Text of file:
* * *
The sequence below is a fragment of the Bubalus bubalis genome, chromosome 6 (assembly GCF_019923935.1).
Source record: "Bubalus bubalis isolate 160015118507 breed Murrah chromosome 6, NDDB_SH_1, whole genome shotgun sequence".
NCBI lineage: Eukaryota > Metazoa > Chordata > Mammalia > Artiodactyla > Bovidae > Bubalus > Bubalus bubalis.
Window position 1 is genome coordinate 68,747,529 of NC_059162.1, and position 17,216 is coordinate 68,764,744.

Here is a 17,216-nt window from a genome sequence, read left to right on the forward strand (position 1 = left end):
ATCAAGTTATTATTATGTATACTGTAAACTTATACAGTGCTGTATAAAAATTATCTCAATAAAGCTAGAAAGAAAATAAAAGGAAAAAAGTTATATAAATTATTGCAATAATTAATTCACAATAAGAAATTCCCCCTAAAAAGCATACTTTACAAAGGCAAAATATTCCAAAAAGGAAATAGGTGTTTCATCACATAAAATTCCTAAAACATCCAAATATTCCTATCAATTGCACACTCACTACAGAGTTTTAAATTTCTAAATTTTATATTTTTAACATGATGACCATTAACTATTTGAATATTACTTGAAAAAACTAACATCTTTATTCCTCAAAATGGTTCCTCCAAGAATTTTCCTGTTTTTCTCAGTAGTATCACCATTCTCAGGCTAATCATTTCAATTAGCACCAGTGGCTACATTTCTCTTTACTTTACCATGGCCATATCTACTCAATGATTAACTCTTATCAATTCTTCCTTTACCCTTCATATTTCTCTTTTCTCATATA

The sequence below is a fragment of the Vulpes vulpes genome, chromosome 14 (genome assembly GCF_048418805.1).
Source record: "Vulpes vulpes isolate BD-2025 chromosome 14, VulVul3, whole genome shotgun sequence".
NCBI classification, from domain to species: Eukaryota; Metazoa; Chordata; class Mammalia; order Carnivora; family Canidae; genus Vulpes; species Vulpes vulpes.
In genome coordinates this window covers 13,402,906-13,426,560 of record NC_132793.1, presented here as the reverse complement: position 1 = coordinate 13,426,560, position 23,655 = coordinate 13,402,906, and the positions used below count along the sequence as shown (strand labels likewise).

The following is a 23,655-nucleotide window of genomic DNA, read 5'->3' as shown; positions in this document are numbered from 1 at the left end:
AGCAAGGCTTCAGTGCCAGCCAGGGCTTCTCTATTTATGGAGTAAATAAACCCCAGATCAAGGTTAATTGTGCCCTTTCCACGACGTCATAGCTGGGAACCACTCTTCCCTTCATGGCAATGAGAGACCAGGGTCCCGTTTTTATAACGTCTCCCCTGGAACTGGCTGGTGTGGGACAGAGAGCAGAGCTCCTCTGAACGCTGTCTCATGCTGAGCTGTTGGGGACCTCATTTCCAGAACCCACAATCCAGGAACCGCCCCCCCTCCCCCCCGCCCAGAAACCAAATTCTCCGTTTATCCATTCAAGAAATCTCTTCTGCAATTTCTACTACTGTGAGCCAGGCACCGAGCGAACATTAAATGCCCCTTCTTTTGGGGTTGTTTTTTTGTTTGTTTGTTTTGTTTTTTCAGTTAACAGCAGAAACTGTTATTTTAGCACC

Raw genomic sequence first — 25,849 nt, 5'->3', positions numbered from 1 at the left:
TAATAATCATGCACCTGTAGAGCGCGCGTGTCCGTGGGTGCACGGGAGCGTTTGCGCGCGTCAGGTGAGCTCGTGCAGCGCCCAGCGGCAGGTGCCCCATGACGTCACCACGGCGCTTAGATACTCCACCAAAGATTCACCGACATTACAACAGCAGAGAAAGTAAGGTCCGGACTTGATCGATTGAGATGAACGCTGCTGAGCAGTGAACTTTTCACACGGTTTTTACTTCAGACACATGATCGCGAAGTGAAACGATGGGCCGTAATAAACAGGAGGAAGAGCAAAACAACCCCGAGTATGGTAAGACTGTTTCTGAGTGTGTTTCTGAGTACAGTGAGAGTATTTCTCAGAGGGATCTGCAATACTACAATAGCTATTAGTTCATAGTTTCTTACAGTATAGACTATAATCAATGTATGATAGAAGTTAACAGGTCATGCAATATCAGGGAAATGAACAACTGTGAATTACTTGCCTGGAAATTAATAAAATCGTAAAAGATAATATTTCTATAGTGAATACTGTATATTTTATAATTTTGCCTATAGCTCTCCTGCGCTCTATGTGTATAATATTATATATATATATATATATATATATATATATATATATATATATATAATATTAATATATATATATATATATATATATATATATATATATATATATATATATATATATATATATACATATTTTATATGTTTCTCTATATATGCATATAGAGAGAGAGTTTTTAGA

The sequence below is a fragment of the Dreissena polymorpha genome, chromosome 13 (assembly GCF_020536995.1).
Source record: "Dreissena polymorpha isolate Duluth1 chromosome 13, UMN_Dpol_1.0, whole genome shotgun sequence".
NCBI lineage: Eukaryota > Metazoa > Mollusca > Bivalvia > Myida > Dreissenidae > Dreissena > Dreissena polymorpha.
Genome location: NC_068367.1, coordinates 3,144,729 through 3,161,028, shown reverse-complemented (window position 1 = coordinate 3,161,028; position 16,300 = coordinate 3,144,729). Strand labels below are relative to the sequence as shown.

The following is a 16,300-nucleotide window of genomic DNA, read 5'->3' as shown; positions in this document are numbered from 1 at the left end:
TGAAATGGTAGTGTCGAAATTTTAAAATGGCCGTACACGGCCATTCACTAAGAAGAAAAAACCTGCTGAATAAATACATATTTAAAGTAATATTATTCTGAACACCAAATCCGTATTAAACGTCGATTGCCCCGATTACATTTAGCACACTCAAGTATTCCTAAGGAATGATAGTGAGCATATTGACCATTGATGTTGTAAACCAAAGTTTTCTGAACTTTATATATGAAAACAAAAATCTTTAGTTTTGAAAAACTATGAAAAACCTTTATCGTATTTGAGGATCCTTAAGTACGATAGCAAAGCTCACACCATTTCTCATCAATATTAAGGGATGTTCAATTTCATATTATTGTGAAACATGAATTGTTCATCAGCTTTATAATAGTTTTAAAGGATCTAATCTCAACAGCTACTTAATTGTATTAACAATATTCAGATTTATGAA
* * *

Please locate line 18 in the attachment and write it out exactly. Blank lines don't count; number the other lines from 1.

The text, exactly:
Genome location: NC_068367.1, coordinates 3,144,729 through 3,161,028, shown reverse-complemented (window position 1 = coordinate 3,161,028; position 16,300 = coordinate 3,144,729). Strand labels below are relative to the sequence as shown.